> diameter burner, flame distribution is better over
                > the bottom of the
                > pot (reducing hot spots in theory) .
                > >
                > > I wouldn't consider myself an on-trail gourmet,
                > but I do like to
                > prepare more than just boil water. I've learned of
                > some comparrisons,
                > but I still haven't arrived at a final choice yet.
                > >
                > > Does anyone in the forum have experience with
                > both? Also, is the
                > focused flame of the PR vs. the broader flame of the
                > SF really an
                > issue in such applications as a fry pan?
                > >
                > > Thanks in advance for your input,
                > > John
                > >
                > > I
                > > ---- "jim.ennis" <ulhiker1@...> wrote:
                > > > I use the Optimus Crux. It weighs approximately
                > 3 oz. and does a
                > great
                > > > job. It has an adjustable flame, so it can
                > simmer if you need it
                > to. It
                > > > costs around 70.00. One of the neat things about
                > this stove is
                > that it
                > > > folds nearly flat and will store in the bottom
                > of a canister in its
                > > > case. So it will nest in any pot large enough
                > for the canister to fit
                > > > in.
                > > > Jim
                > > >
                > > > --- In johnmuirtrail@yahoogroups.com,
                > "t_b_sharp" <t_b_sharp@> wrote:
                > > > >
                > > > > I'm looking at the MSR Pocket Rocket or the
                > MSR Windpro. Does
                > anyone
                > > > > have experience with either of these (i.e.
                > Fuel consumption, burn
                > > > time
                > > > > etc).
                > > > > Or, does anyone have a favorite one they can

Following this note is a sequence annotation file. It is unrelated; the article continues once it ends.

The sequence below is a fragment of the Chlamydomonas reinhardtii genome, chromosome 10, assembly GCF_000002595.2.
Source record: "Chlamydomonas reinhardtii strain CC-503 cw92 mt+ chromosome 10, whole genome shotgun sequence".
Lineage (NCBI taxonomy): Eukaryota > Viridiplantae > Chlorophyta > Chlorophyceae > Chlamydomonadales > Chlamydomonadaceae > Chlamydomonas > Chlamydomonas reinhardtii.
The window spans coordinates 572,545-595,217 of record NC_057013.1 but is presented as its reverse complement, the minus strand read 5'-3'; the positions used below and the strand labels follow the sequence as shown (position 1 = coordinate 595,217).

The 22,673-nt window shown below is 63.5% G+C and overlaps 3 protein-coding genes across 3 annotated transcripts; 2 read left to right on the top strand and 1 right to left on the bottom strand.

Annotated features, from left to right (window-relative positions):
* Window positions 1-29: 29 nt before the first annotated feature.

> recommend?
                > > > > Trying to keep it under $100.
                > > > >
                > > > > Thanks in advance.
                > > > >
                > > > > Todd.
                > > > >
                > > >
                > > >
                > >
                >
                >
                >
              • hmdsierra
                I dried fruit and frozen vegetables, french cut green beans. When we lived in Bakersfield there was plenty of solar power for drying. Here in Oregon is a
                Message 7 of 10 , Apr 6, 2008
                  I dried fruit and frozen vegetables, french cut green beans. When we
                  lived in Bakersfield there was plenty of solar power for drying. Here
                  in Oregon is a different story. I made many of my meas from the
                  grocery store, Rice & Sauce, Pasta & Sauce. Many of the packages have
                  recipes on the box you can use. I would take a can of chicken, ham,
                  Spam or corned beef. Corned beef and drie hash browns make a fine
                  hash. Potatos Au Gratin with a can of ham is a good meal. Always had
                  plenty of bread, bisquit mix realy, of various ingredients, whole
                  wheat, cornmeal, oatmeal. We always eat well. My son worked for the
                  Forest Service a couple of years ago and made a couple of overnight
                  hikes for the job. His companions were impressed with the Rocky Roak
                  Pie.

                  --- In johnmuirtrail@yahoogroups.com, Steve Schauer <clairehiker@...>
                  wrote:
                  >
                  > We're all about eating well, too! We use our jetboil,
                  > and bring a little fry pan, too. Here are some good
                  > ideas for trail food:
                  > http://www.johnmuirtrail.org/meals.html
                  > I even put some recipe links. I'm dehydrating fruit
                  > right now for our summer hiking.
                  > Claire
                  >
                  > --- hmdsierra <no_reply@yahoogroups.com> wrote: